Arlington in the Fast Lane

Written by Cleve Powell
Originally published in the Aril 2007 edition of the OAI Newsletter

It was very hard for a kid sitting on a bike at the ‘Crossroads’ in the forties and not get the racing fever when a ‘40 coupe’ with smitty mufflers pealed out headed for Uncle Joe’s. That coupled with stories about races at Jacksonville Speedway Park and hearing that Arlington’s Ray ‘Piggy’ Bennett was gaining fame as a racer, gave all of us hope to one day own a fast car and ‘maybe’ become a race driver.

The days of racing on the beach in the early 1900s and races at Indy and other venues came to a halt with WW II. When the war ended, a half mile dirt track was opened in Jacksonville at the corner of Lenox Avenue and Plymouth Street. Jacksonville Speedway Park became known as one of the better tracks in the southeast and attracted many legendary drivers such as Fireball Roberts, the Allison Brothers, Lee and Richard Petty, Buck Baker and Tiny Lund to name a few. It was a sanctioned NASCAR track and hosted an official race March 7, 1954, which was won by Herb Thomas in a Hudson, and then February 17th, 1955, which was won by Lee Petty in a Chrysler. In June 30, 1957, another race was held there, which was won by Buck Baker in a 57 Chevy. Then November 30, 1960 Lee Petty won again in a 60 Plymouth, and the last but not least of the NASCAR Cup races held at Jacksonville was won by Wendell Scott on December 1st, 1963 in a Chevy. This is the only African American driver to win a major NASCAR race up to this date in 2007.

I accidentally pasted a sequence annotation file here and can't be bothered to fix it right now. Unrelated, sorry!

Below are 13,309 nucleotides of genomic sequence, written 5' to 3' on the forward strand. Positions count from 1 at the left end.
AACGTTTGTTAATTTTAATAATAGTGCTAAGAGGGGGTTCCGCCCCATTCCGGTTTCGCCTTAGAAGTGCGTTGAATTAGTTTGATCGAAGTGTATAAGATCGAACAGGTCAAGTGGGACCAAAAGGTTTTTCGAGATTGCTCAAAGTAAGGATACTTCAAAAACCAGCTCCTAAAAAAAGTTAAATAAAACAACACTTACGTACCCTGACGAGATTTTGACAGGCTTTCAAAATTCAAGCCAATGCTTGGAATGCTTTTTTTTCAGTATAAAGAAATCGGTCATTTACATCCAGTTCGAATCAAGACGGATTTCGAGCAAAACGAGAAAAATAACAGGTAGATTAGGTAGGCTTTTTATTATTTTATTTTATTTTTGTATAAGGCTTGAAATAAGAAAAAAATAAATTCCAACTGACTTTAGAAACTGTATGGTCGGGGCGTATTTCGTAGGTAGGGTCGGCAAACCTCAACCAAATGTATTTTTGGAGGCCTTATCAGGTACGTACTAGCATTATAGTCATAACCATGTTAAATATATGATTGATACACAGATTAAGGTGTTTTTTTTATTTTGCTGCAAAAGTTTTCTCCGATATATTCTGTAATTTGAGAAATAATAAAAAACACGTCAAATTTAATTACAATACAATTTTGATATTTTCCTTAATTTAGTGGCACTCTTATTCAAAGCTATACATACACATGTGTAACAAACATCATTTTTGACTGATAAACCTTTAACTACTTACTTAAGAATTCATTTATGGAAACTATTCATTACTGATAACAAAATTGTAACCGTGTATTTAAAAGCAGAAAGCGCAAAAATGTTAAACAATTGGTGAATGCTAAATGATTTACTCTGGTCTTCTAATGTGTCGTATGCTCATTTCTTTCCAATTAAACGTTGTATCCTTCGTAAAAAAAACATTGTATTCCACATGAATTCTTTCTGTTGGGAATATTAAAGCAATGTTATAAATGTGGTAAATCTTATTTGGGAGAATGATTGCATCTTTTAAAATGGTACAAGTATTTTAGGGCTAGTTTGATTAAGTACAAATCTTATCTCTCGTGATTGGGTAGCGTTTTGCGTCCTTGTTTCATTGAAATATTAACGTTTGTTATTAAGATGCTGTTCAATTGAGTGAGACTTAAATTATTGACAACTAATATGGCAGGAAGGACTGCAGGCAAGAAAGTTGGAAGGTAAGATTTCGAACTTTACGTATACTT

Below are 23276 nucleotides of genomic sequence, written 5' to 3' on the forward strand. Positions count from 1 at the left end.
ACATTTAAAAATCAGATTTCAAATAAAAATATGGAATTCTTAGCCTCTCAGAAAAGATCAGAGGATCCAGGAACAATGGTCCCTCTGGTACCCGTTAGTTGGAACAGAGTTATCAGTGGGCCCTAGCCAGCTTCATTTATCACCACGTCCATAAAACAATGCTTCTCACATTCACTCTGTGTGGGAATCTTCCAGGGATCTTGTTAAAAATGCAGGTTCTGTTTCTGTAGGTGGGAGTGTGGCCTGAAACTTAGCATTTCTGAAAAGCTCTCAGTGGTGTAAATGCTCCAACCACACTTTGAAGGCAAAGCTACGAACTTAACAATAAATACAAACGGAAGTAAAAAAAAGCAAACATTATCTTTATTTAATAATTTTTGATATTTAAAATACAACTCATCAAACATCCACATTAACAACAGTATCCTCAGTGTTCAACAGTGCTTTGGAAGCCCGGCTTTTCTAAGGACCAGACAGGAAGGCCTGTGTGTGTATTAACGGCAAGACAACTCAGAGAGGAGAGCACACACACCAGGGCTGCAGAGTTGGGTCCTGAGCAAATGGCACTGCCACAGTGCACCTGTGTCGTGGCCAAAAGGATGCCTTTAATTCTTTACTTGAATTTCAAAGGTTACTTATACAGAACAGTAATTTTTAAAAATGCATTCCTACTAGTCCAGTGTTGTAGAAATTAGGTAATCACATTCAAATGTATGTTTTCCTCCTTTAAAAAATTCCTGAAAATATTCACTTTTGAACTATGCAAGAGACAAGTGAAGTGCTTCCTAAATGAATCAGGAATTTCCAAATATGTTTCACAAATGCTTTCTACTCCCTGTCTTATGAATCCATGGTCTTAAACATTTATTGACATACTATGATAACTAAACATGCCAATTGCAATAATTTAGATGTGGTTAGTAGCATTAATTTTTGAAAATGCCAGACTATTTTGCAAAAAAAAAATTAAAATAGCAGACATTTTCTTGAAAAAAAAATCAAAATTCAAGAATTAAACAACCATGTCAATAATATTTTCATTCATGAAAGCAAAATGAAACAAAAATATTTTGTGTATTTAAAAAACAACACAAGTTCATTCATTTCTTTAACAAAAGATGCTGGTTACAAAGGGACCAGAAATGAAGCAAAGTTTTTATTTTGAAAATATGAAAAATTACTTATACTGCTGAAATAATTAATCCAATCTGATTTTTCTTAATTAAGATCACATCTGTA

For NASCAR to hold this many major races in Jacksonville puts in perspective the significance of Piggy Bennett’s racing career. He started out racing in the ‘Skeeter’ class at Jacksonville Speedway in 1947, and for many years built his own cars becoming Track Champion in later years. Piggy also raced on the famous beach course in Daytona in the Sportsman series, retiring in December of 1958. Piggy is a member of the Jacksonville Speedway Hall of Fame and the Georgia Racing Hall of Fame as he also raced in Savannah and other Georgia tracks. Piggy who is in his seventies now lives near Callahan on Lannie Road.

Another racing family from Arlington were the Gilhousen’s that lived on Atlantic Boulevard. Pop Gilhousen is a member of the Jacksonville Speedway Hall of Fame, and his son Marvin Gilhousen raced in the same timeframe as Piggy.

Irvin ‘Speedy’ Spiers began racing in Alabama and moved back to Jacksonville before Jacksonville Speedway opened. He raced there and also on the beach track at Daytona until he decided to become a car and engine builder instead of a driver. He ran a Shell station on University Boulevard* during the 60s, and lived on Ector Drive, later opening a full-fledged race shop off of Beach Boulevard. Speedy built cars and engines for Fireball Roberts and built the engine that Jacksonville native, LeeRoy Yarbrough, won the 1969 Daytona 500 with. Speedy is now 80 years of age and lives on the Atlantic Intracoastal Waterway near Mayo Clinic. He is a member of the Jacksonville Speedway Hall of Fame, the Georgia racing Hall of Fame and was inducted into the Florida Racing Hall of Fame in Daytona in February 2007. Buddy Andrews and Tony Harrell from Oakwood Villa also had a car they raced at The Jacksonville Speedway in the 60s, which did quite well.

Jacksonville Speedway moved from it’s original location to Pecan Park Road near I-95 in the late 70s and is now closed. There have been several drivers with ties to Arlington that raced there, including David Bradshaw, son of Buddy Bradshaw, Jack Williams, Jr., and Terry Mock, who grew up just south of Atlantic Boulevard in Southside Estates. Terry was also a track champion and is a member of the Jacksonville Speedway Hall of Fame.